I’m fascinated by the miraculous way the Bible has been handed down through the ages. More than any other book ever, we have evidence of the Bible’s accuracy: verifiable portions of Scripture, a chain of possession, references to the specific portions of the Bible in other texts (e.g. Josephus), and on-going archaeological research.
Last month, I shared some of the Old Testament’s history. This month, let’s look into the New Testament. I pray these aren’t just facts to you but that they inspire you to reverence for the Word and worship of the Author.
Greek Scriptures (or New Testament)
The letters, histories, and prophecy of the New Testament were originally written between about ad48 (possible for Galatians) and ad95 (Revelation of John). Naturally, many others things were written about Jesus and about Christ-followers during that same time period. When it became necessary to determine those which should be included in the “box set,” so to speak, the early church fathers tested their apostolicity. That doesn’t mean they were necessarily written by one of the apostles but that the apostles approved those documents, recognizing their authenticity and the truth within them.
Why They Needed a “Box Set”
- It was important to safeguard those books which were written or valued by an apostle or prophet. As we got further away from Jesus’ time on earth, we needed sure-fire resources for knowing what He was like and what He did.
- The churches and church leaders needed to counteract heretics and other false teachings as they arose. With a standard set of teachings, the Church (universal) could maintain the same doctrine throughout the small churches.
- As the church expanded, other people groups needed the Scriptures in their own languages. Why bother translating the non-inspired stuff?
As far as we know, the first list of books that exactly matches our present-day New Testament was written by Athanasius of Alexandria in ad367. Much earlier (ad115!), however, Polycarp equated the New Testament writings with those of the Old Testament. That means he recognized the same authority and power in the NT documents as in the OT. Polycarp was a disciple of the Apostle John.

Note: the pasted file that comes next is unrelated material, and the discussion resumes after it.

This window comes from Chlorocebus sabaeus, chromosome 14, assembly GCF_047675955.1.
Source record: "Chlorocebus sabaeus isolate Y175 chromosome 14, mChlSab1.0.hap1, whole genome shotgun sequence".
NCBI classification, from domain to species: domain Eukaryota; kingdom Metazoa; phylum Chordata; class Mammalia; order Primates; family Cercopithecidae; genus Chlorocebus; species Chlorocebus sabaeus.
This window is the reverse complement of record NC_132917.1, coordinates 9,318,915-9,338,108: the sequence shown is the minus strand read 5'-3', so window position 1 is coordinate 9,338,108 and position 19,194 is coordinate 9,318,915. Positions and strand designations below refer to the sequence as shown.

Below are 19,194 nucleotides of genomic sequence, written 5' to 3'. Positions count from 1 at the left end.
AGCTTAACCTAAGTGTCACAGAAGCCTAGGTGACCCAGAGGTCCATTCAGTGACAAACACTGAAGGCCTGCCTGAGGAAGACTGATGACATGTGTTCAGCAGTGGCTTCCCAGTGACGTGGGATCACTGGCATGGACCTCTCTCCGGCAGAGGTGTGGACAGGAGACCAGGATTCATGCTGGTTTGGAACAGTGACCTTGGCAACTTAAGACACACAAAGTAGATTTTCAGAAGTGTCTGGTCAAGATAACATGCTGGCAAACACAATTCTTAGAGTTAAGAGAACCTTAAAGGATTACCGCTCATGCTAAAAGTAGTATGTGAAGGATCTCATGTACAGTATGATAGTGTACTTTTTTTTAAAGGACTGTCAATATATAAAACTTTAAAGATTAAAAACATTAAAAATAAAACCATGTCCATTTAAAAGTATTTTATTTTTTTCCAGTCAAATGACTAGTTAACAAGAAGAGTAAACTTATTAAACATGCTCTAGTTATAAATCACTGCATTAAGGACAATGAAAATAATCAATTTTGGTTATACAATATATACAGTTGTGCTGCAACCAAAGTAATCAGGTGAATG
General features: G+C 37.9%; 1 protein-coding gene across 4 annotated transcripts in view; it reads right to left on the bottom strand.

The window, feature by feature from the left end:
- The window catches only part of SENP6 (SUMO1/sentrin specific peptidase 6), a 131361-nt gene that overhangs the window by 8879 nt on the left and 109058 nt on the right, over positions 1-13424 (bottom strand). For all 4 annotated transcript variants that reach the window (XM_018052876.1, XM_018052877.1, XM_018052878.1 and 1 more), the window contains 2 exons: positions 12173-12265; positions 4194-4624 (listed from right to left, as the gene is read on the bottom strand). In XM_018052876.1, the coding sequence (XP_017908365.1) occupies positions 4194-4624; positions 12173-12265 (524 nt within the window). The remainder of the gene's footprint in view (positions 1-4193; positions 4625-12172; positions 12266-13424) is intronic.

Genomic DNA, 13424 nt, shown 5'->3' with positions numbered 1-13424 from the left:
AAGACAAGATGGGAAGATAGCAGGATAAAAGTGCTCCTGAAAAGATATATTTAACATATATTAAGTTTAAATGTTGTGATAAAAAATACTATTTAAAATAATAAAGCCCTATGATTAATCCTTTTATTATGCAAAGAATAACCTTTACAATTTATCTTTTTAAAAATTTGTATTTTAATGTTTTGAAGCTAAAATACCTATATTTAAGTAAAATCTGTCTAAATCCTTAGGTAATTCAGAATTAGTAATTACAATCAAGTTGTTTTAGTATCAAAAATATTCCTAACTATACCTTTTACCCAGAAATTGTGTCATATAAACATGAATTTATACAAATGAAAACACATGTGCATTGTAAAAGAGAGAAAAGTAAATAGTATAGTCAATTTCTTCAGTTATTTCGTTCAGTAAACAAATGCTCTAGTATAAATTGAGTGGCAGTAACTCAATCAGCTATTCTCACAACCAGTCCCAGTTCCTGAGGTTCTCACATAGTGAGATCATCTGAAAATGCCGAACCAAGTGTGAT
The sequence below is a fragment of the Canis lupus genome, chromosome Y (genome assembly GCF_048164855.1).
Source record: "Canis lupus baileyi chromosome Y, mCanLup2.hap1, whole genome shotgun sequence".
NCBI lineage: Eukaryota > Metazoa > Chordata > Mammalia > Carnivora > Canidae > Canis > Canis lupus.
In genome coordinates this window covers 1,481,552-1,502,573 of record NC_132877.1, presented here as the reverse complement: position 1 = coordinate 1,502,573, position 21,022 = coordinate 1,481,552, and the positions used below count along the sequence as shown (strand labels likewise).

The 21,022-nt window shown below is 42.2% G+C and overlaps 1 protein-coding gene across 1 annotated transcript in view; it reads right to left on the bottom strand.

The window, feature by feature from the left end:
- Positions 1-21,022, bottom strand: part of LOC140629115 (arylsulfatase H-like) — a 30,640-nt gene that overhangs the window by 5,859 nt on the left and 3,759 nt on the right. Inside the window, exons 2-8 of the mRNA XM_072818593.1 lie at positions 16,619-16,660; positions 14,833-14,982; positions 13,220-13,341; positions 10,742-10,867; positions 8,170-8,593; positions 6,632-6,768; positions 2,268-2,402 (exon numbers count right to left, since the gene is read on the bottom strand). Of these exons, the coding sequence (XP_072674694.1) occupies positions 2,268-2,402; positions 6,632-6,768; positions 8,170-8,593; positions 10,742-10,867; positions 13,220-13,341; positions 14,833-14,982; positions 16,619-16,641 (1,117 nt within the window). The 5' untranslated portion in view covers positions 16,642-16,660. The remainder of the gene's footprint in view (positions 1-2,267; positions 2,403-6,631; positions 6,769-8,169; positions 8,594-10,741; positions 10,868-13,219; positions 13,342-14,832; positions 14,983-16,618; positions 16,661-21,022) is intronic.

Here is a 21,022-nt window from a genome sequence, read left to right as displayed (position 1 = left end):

During the first three hundred years of Christianity, believers were persecuted all over the place. Persecution kept groups small and communication sporadic. After Constantine established Christianity as the official religion of the Roman Empire, church leaders could meet to discuss/debate/argue. One of the first meetings was the Council of Nicea in ad325. (St. Nicholas was there, by the way.)
They had a lot of meetings. At the Synod of Hippo in ad393, they agreed upon the twenty-seven books that would comprise our New Testament. (The most controversial? James and Jude.) But here’s where it gets a little tricky. They weren’t giving those books any additional authority. They simply listed the books which already had apostolic authority. It would be like listing the names of all the parents in your church. Being on the list doesn’t make you a parent. Instead, being a parent means you’re on the list.
So who decided which works were inspired and which weren’t? They would have answered, “God.” All they did was state the obvious, agreeing on what everyone already knew to be true. Can’t remember where I read this, but…
The Church is not the determiner of Canon; the Church is the discoverer of Canon.
This is a good place to stop and talk about Canon. We say the sixty-six books of the Bible are Canon. This word comes from Greek, and it means “measuring stick.” In reference to the books of the Bible, it means “an officially accepted list of books.” Anything claiming to be from God has to “measure up” to what we already have in Scripture.
Don’t miss the sweet and simple application here. The Bible is a measuring stick for our lives! We compare ourselves not to each other but to the standards laid out by God Himself in His Word.
Chapters and Verses (OT and NT)
When Matthew sat down to write the history we know as the Gospel of Matthew, he didn’t segment his narrative into numbered sections (chapters) with numbered lines (verses). It was just a non-fiction story like a biography you might read today. In fact, Greek didn’t typically have paragraphs (and their word order…yargh!). But even before the Council of Nicea, copyists had started making paragraphs in the books.
The Hebrew Pentateuch was divided into segments for synagogue reading during the Babylonian captivity (around 536bc), and the books of the prophets were sectioned off around 165bc. So there were some smaller sections early on.
Over a thousand years later (1227), Stephen Langton, who would later become the Archbishop of Canterbury, divided the Bible into the chapter divisions that we still use today.
The verses began as spaces between certain words, but they differed from place to place. Around the middle of the sixteenth century, they were standardized to help with cross-referencing and first appeared in print in 1551.
So there you go! This remarkable book that we treat with such nonchalance has been preserved through thousands of years, across thousands of miles. It’s fallen into enemy hands, been burned, been vilified, been dissected and disparaged. And yet it remains the True and Living Word of God. Its inspiration is still clear, it’s influence still constant.
What amazes you about the transmission of the Bible? What wonderful fact did I leave out? I’d love to hear from you in the comments!